The Nature of Envy & A New Oven



While we were up north (Johannesburg) we had an opportunity to visit people we have known for many years - in fact, since we were all young and newly married, just setting out. Some were more ambitious than others and this couple in particular have done really well.  Let’s just say we felt like the poor relations when we got there.  If I say that their home feels and looks like a five-star guest house, you will know what I mean.  At first, my instinct was to envy all that they had achieved.  Then - once the initial glamour had worn off - I thought about what it had needed in all sorts of ways, not to mention a couple of bitter divorces - to get there.  No, I didn’t envy them any of that heartache and my husband and I have never given much thought to accumulating wealth. When it finally came down to the line - all I really envied them was their oven, which is still gleaming and immaculate. But I won’t be bitchy enough to suggest that this is because it has never been used. Unlike my own, which although pretty new has two faults: although exactly the same OUTER measurements as the under-counter one it has replaced, can you believe it, the INSIDE is narrower and only my smallest roasting tin will fit  Even worse - although I checked to make sure that the inner glass was sealed as my old one had to be unscrewed all the time to clean it, this one seemed dirt-proof. Not so!  There is a small slit at the top of the glass and grease and grime inexplicably manages to get inside and bake on and there is no way to clean it at all!  I was reminded of a good lesson after this visit - you can’t be too careful when you choose a new oven! Or you can just stop cooking so it never gets dirty.

Wednesday, 2 February 2011

Double Take


I’ve never really believed in re-incarnation, although the philosophy does have a lot of appeal (if you’ve been good), but I like to keep an open mind.  Thus it was that I couldn’t believe my eyes when I saw what appeared to be my friend’s parents dancing together at a wedding when I knew that her dad had been dead for fifteen years, and her mother has had Alzheimer’s for ten years and is in a home. They would both be in their early 80s now and this couple looked absorbed and in love and in their fifties.  We were introduced to them later - the man proved to be my friend’s brother and the lady, his wife. Even close up I could not get over the resemblance to his mother as I had known her, dark-haired, pretty, vivacious and slightly rounded back.  Even her legs and walk were similar. The brother was exactly as I remembered his father, tall, broad, genial-looking and balding. Some things in life are just too uncanny.  It gives you lots of food for thought.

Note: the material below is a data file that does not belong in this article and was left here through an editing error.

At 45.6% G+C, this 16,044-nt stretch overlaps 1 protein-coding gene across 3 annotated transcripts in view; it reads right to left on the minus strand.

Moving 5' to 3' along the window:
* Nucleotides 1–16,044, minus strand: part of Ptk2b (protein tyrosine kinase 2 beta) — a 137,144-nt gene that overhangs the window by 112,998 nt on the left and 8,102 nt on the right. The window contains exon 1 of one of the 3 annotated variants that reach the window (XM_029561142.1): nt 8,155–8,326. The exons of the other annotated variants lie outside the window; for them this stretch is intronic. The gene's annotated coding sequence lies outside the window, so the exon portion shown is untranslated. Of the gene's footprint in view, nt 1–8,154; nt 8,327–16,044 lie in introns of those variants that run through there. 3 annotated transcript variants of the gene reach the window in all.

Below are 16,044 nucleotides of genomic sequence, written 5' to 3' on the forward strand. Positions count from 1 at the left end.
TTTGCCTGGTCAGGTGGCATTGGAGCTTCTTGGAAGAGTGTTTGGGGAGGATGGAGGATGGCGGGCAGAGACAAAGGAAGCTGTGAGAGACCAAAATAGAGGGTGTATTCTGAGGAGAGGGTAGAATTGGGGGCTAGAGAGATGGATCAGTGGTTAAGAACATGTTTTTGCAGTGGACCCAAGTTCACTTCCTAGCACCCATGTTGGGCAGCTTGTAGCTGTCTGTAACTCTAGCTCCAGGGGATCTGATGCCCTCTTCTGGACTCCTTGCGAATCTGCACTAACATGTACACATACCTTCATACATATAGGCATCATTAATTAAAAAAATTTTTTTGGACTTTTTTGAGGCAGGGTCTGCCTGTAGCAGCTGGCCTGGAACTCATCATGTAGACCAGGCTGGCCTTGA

Tuesday, 1 February 2011

Waiting for Fish



We left for our holiday house after work on Friday evening, admonishing small son as usual to remember to set the burglar alarms, check the house, not leave the stove on etc.etc. as we plan to be away until Monday afternoon. A proper long week-end.  Unfortunately, husband has hurt his back somehow last week and is behaving in both a martyred and stoical fashion as he badly wanted to go fishing and is too sore to carry on with tiling the bathroom.  Normally this would mean that we would have been heading back to town on the Sunday morning but surprisingly, small son phoned out of the blue afternoon to announce that the ‘surf was up’ and he would be arriving with four of his friends to stay over, surf and fish.  I think he was feeling a bit guilty about his dad, as he knows it is really difficult for him to get his boat launched alone, especially as I am still working up the courage to learn either to reverse the boat trailer or to drive the boat so it is quite sweet of small son to come here, especially as he struggled to find someone to do his Saturday night shift delivering pizzas. This is his big earning night, so of course, his grateful dad has sponsored him a bit extra. They have all gone off now hoping to get a big haul of fish or at least have a lot of fun trying.  I’ll make them a big brunch when they get back.  All nice boys: only two are studying, the others are having a ‘gap’ year, trying to find themselves.  Not always easy to be young.